Finance Minister Ken Ofori-Atta has asked the Chief Executive Officer of the Ghana National Petroleum Corporation (GNPC), K. K. Sarpong, to provide answers to why the state oil firm sold Ghana’s TEN crude oil for a price lower than the lowest on the market.
A letter addressed to Mr Sarpong said, as a result of the low pricing of the crude by the GNPC, the state lost revenue amounting to US$9.83millon.
“The ministry has observed with great concern that the achieved price for the Ghana Group’s crude oil has fallen short of expectation, in comparison with Brent oil prices – sources from Bloomberg.
“For the TEN field, GNPC gives the off-taker the option to choose whichever 5-day moving average of prices to use for determining the value of the cargo. This price is determined within 30 days before the Bill of Lading (B/L) date. GNPC’s letters regarding TEN lifting states the price determination thus: ‘Any 5 consecutive quotations within a period commencing 30 quotations prior to Bill of Lading’.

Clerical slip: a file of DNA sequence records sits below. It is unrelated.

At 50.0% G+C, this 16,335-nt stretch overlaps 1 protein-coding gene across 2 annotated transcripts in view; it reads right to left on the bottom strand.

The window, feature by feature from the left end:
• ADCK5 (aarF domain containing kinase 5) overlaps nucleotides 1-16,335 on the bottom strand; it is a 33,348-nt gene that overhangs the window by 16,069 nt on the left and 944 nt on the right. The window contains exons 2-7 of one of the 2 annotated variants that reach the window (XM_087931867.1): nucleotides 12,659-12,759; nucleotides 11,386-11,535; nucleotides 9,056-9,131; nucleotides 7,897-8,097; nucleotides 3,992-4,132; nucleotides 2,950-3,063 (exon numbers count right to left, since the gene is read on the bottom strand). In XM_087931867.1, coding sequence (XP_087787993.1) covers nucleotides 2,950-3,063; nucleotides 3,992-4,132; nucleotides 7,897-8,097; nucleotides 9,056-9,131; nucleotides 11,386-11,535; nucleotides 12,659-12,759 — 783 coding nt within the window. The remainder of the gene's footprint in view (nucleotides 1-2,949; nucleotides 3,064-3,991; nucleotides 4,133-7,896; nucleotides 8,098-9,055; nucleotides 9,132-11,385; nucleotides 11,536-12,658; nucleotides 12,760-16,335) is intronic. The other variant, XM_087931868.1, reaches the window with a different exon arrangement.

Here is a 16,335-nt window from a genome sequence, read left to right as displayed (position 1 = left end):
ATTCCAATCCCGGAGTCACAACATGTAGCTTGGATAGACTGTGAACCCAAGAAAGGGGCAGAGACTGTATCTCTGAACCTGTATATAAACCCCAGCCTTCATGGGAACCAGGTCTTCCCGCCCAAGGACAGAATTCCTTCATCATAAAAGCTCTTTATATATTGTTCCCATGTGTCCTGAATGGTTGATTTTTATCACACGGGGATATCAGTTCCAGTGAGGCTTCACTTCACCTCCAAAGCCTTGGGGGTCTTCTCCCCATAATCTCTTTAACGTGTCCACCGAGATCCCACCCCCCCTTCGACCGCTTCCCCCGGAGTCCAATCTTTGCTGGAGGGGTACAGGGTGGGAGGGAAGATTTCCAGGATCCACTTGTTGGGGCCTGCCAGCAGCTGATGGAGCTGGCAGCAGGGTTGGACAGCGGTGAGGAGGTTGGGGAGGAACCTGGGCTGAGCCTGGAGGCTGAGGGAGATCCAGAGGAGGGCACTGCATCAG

“This has given the off-taker the latitude to choose lower prices of value of TEN crude oil. Our analysis reveals that in 5 out of 6 cases, TEN crude oils was priced lower than the lowest possible Brent crude oil price based on different 5-day moving average within the 30-day window before the B/L date. All liftings except the 5th, were affected by this low-pricing phenomenon. The potential loss, based on the low case scenario, is approximately US$9.83 million.
“If GNPC had insisted on the highest possible price within the pricing window, the state would have gained a total of US$34.12 million more, as shown in Table 1. High case price scenarios yielded price variances between US$0.76/bbl and US$8.80/bbl. A total of US$8.76 million was lost to the state on the 3rd TEN transaction, for example,” the letter addressed to the GNPC boss in July stated.